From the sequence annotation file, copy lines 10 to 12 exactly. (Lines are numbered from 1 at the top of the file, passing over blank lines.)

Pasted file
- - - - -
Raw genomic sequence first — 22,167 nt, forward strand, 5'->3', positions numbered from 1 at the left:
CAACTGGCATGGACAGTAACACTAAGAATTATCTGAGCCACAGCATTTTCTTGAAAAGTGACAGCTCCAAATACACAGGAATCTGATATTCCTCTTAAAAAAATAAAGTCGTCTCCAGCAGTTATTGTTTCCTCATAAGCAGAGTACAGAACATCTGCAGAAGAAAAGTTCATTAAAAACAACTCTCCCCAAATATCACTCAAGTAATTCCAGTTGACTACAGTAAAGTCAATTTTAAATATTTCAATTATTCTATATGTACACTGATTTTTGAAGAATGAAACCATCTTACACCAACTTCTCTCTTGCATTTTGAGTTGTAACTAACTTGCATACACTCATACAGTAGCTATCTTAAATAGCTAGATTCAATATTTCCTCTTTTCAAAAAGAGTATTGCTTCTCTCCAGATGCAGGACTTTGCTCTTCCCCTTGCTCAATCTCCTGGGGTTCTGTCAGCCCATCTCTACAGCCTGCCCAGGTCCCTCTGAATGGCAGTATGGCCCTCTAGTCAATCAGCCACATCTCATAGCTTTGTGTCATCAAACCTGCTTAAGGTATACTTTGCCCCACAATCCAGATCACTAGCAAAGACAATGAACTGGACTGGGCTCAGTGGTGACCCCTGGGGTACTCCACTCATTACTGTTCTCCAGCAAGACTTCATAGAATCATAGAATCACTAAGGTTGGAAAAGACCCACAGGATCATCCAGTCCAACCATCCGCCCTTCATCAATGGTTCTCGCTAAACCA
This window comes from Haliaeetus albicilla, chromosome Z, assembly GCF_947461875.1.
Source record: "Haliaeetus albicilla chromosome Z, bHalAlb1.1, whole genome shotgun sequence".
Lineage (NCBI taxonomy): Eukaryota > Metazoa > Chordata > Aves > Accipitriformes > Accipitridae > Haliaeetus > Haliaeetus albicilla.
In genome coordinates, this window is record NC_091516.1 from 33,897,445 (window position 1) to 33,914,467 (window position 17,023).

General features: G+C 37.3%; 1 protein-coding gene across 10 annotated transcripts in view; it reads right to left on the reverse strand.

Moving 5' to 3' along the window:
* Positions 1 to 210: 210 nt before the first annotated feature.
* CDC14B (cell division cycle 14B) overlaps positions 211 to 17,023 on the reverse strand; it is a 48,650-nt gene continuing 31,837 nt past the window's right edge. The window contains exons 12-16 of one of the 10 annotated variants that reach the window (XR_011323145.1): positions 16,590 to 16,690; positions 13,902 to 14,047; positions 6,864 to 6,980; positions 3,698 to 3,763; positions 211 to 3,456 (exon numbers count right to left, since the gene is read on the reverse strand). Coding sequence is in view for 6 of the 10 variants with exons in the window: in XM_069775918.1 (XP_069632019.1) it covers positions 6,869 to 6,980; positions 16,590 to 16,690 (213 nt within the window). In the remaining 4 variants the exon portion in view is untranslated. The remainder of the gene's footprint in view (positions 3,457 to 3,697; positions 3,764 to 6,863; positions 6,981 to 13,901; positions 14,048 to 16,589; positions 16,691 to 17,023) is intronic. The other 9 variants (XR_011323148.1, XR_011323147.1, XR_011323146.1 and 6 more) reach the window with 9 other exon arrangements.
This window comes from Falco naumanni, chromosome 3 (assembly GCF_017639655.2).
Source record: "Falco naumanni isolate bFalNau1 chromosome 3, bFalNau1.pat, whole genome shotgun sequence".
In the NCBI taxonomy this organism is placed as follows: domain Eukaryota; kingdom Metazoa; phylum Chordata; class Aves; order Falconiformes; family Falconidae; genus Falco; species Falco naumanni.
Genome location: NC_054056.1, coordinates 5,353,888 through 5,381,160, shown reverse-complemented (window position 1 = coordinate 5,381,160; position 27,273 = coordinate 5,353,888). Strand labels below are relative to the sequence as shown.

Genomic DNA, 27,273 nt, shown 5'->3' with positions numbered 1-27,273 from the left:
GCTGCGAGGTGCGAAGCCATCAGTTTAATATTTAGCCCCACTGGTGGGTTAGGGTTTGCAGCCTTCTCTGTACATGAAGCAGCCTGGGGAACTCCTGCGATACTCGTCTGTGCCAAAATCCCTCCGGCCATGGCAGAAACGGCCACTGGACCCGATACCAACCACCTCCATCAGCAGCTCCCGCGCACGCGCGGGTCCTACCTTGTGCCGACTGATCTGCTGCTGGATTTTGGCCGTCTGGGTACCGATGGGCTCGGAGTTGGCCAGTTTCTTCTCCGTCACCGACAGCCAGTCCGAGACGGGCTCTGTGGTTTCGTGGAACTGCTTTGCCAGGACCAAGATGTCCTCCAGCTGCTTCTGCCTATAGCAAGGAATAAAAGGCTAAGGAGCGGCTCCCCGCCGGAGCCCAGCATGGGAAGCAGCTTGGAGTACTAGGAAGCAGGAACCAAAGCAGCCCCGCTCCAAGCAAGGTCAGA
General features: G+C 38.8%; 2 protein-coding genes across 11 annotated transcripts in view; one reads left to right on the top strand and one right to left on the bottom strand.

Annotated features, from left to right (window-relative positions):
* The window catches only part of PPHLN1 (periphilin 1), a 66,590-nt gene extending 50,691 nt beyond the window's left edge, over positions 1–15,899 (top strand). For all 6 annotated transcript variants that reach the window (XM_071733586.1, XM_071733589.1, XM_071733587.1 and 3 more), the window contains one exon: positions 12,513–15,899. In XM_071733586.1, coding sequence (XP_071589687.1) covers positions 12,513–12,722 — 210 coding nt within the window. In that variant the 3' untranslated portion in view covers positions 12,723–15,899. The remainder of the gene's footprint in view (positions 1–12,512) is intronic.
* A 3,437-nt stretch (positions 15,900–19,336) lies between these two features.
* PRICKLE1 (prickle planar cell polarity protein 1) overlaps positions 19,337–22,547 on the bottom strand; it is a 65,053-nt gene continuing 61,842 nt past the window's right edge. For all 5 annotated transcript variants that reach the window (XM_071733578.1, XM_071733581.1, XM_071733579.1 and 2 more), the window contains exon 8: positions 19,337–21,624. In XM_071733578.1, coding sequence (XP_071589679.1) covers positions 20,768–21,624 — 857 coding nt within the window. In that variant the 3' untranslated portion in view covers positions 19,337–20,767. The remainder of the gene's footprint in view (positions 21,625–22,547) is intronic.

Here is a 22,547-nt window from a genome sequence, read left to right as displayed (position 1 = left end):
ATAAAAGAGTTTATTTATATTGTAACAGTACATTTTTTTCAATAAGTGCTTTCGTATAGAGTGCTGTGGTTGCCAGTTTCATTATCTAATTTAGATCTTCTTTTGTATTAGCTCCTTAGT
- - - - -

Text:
* CDC14B (cell division cycle 14B) overlaps positions 211 to 17,023 on the reverse strand; it is a 48,650-nt gene continuing 31,837 nt past the window's right edge. The window contains exons 12-16 of one of the 10 annotated variants that reach the window (XR_011323145.1): positions 16,590 to 16,690; positions 13,902 to 14,047; positions 6,864 to 6,980; positions 3,698 to 3,763; positions 211 to 3,456 (exon numbers count right to left, since the gene is read on the reverse strand). Coding sequence is in view for 6 of the 10 variants with exons in the window: in XM_069775918.1 (XP_069632019.1) it covers positions 6,869 to 6,980; positions 16,590 to 16,690 (213 nt within the window). In the remaining 4 variants the exon portion in view is untranslated. The remainder of the gene's footprint in view (positions 3,457 to 3,697; positions 3,764 to 6,863; positions 6,981 to 13,901; positions 14,048 to 16,589; positions 16,691 to 17,023) is intronic. The other 9 variants (XR_011323148.1, XR_011323147.1, XR_011323146.1 and 6 more) reach the window with 9 other exon arrangements.
This window comes from Falco naumanni, chromosome 3 (assembly GCF_017639655.2).
Source record: "Falco naumanni isolate bFalNau1 chromosome 3, bFalNau1.pat, whole genome shotgun sequence".